4. Replacing Tile and Wood Counters with Marble
The difference between the worn out mauve-tile counters [above, right] and the marble is easily compared on the heavily-used small counter between the stove and refrigerator. The toaster resides there and it is a major landing spot for cold drinks and hot coffee. The marble is sealed with Akemi Nano, which has minimized etching and prevented staining. The island had a grime-magnet maple butcher block top, which I also replaced with marble. I was able to salvage the butcher block by having the contractor saw it into two pieces. It now has become a utility bench in the basement of our house.
5. Painted Existing Cabinets and Replaced Hardware
Technically, the cabinets were not worth preserving yet replacing them would have increased the cost of the project by nearly 30 percent and extended the completion time significantly. The cabinet over the stove was painted the same as the wall and tile color, Farrow & Ball’s Stony Ground. Bottom cabinets and the entire island were painted with Farrow & Ball Dauphin, which creates a good contrast with the ambered oak floor and blends extremely well with stainless steel. White porcelain perimeter drawer and cabinet knobs were replaced with Rocky Mountain hardware bronze mushroom knobs to match bronze finger pulls on the island.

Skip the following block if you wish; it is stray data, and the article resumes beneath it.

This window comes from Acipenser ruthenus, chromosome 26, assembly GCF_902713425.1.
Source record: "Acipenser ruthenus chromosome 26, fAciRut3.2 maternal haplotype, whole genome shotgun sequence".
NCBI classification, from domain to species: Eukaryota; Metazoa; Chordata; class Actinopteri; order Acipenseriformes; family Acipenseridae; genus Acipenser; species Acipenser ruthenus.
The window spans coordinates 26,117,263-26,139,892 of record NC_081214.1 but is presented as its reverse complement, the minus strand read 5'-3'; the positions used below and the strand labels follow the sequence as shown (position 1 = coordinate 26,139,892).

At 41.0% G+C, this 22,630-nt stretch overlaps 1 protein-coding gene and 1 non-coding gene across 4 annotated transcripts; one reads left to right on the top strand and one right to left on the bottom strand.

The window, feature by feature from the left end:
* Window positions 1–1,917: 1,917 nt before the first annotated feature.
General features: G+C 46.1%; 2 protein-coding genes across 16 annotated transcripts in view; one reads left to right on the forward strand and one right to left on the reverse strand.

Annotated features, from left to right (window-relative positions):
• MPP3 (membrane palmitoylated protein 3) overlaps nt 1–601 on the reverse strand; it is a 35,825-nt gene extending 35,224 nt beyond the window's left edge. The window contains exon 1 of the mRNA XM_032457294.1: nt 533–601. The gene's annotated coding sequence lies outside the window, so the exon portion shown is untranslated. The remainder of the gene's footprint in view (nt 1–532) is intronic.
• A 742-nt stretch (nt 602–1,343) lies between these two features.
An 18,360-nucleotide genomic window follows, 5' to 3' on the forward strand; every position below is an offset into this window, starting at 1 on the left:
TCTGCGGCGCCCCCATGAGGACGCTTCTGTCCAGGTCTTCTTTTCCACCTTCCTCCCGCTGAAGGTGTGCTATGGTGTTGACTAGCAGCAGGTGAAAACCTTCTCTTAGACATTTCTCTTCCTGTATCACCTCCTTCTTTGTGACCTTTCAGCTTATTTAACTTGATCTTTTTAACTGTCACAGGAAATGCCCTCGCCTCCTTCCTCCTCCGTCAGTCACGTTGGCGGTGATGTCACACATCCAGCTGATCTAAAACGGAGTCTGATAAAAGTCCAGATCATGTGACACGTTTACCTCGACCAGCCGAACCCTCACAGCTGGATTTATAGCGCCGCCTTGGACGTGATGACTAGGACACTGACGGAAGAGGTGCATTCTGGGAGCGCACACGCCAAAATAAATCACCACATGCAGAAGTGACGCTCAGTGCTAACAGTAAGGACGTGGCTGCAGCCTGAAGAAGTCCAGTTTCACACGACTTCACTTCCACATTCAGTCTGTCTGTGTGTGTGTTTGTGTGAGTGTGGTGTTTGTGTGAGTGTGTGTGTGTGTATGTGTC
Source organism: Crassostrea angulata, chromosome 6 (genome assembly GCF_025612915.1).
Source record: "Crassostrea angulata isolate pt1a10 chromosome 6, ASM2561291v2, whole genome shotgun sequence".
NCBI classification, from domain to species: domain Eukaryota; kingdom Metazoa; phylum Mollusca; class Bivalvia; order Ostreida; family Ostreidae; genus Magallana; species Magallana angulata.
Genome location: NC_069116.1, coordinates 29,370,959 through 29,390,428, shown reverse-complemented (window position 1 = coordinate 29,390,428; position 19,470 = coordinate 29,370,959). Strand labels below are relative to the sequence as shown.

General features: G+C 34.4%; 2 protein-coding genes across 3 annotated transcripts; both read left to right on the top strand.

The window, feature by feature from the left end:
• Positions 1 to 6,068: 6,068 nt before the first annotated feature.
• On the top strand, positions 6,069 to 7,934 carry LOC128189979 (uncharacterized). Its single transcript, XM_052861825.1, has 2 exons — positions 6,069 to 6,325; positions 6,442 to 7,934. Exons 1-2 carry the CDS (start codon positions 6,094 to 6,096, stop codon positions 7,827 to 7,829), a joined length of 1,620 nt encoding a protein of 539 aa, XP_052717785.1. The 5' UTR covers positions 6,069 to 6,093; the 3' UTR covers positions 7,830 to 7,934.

The front of the top cabinet was painted to match the walls. Inside [top photo, above] we painted the back and shelves with Dauphin, for contrast and the sides with Stony Ground so they would blend in. As a result, the shelf-color is not noticeable. The old cabinets [bottom photo, above] had an ugly finish and needed repainting.
Painting the floor-to-ceiling pantry at the end of the kitchen in Stony Ground to match the walls made a big difference in the appearance of the entire area. Had I replaced the cabinets this would have become a hutch.
6. Upgraded Lighting
The kitchen had a practical but unattractive central fluorescent ceiling fixture. There was an ancient fluorescent task light under the upper cabinet and a 80s vintage wall-mounted can light that provided little general illumination for the sink area. We added an 8-foot track with 3 heads to the kitchen ceiling, replaced the single fluorescent task light under the cabinet with two, and chose a Foscarini milk-glass fixture for the wall to the right of the sink.
7. Enlarging the Laundry Closet Door
The laundry closet had a 24-inch door [see second photo from top] which was widened to 32-inches to make all the space accessible in the 40-inch enclosure. Because a makeshift top-loader and dryer pair was replaced by the excellent Bosch Axxis stackable front loaders, we were able to add shelves for critical paper-product and laundry soap storage above.
Additionally in the kitchen, moldings which did not properly extend from the dining room were added to give all the walls a more finished and coherent look. The popcorn kitchen ceiling was stripped and replastered.